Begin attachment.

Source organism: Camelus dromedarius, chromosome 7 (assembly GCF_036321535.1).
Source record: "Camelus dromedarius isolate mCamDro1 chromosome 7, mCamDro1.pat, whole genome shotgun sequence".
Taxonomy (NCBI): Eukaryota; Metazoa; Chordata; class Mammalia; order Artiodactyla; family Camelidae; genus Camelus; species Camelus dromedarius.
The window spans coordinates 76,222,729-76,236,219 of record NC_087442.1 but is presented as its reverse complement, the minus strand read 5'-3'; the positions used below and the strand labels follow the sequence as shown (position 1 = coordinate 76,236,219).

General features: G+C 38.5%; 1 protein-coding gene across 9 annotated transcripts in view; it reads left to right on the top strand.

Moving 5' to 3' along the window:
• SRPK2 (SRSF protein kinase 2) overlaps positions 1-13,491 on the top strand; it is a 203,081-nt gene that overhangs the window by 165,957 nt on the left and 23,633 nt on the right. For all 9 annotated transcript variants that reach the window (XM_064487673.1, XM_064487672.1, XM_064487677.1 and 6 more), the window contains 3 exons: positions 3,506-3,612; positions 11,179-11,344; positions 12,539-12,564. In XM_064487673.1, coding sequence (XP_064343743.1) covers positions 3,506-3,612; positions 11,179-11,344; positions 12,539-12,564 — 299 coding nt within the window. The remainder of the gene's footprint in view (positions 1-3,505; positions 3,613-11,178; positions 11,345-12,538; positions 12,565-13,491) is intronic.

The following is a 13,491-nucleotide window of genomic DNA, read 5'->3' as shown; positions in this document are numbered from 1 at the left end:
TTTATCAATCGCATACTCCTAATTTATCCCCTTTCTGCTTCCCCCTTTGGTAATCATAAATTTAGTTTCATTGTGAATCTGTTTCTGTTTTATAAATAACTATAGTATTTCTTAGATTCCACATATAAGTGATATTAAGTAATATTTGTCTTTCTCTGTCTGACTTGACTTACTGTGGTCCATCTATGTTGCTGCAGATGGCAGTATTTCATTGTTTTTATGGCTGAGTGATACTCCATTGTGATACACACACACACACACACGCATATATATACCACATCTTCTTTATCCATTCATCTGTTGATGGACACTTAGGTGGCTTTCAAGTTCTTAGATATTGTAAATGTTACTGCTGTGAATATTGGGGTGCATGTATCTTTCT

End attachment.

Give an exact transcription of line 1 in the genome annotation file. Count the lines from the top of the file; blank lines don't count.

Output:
Source organism: Camelus dromedarius, chromosome 7 (assembly GCF_036321535.1).